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    film club VIII: cool hand luke

    or, "strategies against architecture"

    Picking up on a visual reference in last week's pick, 25th Hour, Skunkcabbage and I moved on this week to Cool Hand Luke (1967).

    I wrote last week that 25th Hour is concerned with Impartial Law and its inherent abuses; Cool Hand Luke announces similar concern with its very opening shot:

    The parking meter functions here as the perfect picture of Ultimate Impartiality, a kind of clockwork judge literally incapable of concern with ambiguity or context. And the very next thing we see is Paul Newman's Lucas Jackson wandering down the street, calm, determined, and drunk, slicing the tops off of those parking meters:

    Needless to say, the episode doesn't end well:

    This scene is the primary dramatic unit of Cool Hand Luke in microcosm: Luke, the charismatic rebel, engages in some gesture of resistance, which results in Authority moving on to the next level of punitive force, which in turn sets the stage for more resistance, beginning the cycle anew.

    Luke's acts of resistance—along with the acts he uses to ingratiate himself with his fellow prisoners—are frequently anarchic and playful, situating him firmly in the American Trickster tradition, somewhere between Huck Finn and Bugs Bunny. Unfortunately, dudes like this guy here on the left aren't exactly Elmer Fudd:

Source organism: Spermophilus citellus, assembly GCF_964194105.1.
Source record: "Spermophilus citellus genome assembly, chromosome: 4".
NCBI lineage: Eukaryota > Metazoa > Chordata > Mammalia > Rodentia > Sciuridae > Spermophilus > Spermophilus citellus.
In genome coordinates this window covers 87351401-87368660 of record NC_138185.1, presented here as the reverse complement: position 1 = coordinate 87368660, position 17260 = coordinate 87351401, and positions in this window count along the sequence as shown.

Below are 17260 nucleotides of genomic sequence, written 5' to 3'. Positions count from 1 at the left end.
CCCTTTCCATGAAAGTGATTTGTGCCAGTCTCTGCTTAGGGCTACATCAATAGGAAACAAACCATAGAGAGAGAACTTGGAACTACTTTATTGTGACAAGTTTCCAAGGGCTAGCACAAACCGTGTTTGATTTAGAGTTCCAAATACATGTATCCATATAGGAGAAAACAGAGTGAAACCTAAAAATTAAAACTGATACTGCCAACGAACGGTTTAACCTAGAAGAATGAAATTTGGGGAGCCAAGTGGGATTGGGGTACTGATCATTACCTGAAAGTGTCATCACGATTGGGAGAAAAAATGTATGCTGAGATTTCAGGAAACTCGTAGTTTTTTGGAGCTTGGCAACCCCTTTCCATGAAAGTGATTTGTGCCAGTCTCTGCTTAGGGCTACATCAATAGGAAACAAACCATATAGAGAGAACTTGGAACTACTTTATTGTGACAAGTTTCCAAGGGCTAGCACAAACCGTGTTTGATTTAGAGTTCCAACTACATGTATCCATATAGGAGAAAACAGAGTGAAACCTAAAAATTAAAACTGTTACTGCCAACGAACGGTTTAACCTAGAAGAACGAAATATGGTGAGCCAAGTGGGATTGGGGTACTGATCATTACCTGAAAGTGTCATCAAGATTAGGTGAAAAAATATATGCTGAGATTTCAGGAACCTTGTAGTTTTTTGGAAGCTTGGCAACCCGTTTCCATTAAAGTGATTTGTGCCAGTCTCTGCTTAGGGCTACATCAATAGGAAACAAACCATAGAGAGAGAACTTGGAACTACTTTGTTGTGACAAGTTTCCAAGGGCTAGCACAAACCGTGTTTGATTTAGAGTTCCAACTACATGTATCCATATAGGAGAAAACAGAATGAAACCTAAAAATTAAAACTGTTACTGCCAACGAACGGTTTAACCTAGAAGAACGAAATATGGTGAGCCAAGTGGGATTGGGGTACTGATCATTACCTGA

That's the guard referred to by the prisoners as the Man With No Eyes, who functions even more memorably than the parking meters as an icon of cold impassivity, so much so that James Cameron cribbed the mirrorshades look for the T-1000 in Terminator II (1991). (In the interest of fairness, I should note also that Cool Hand Luke director Stuart Rosenberg has himself cribbed it from the equally impassive Eyeless Cop who pulls over Janet Leigh in Psycho (1960).)

    In any case, he and the other "bosses" aren't simple rubes, so Luke's attempts at clever subversion, although symbolic successes, often result in violence being visited upon him. Any time you start emphasizing the vulnerability of a male hero's body, you're only half a step away from dusting off the old Christ metaphor, and Cool Hand Luke fully indulges this impulse in some man-interrogates-God sequences and some pretty shameless shots:

    That said, it's also worth noting that Luke demonstrates a detachment from his own schemes that's more Buddhist than Judeo-Christian: he plans none of them in advance, and he consistently downplays any praise that comes his way afterwards. So that's Luke in a nutshell: part Huck Finn, part Bugs Bunny, part Jesus Christ, part Buddha. It's no wonder that he's taken on something of the status of folk hero by the end of the film. (It's also no wonder that Paul Newman's easy charisma and charm here gave him star power that lasted him a generation.)

    The film's thematic richness provided me with a lot of possible avenues to pursue—penal institutions, vulnerable bodies, male camraderie, martyrdom: you could follow it up with anything from Down By Law to 300. But ultimately it's the theme of the "charismatic outsider" that carries the day, so next week we'll be watching Rebel Without A Cause (1955).

    Skunkcabbage's write-up is here.



    Friday, September 21, 2007
    4:22 PM


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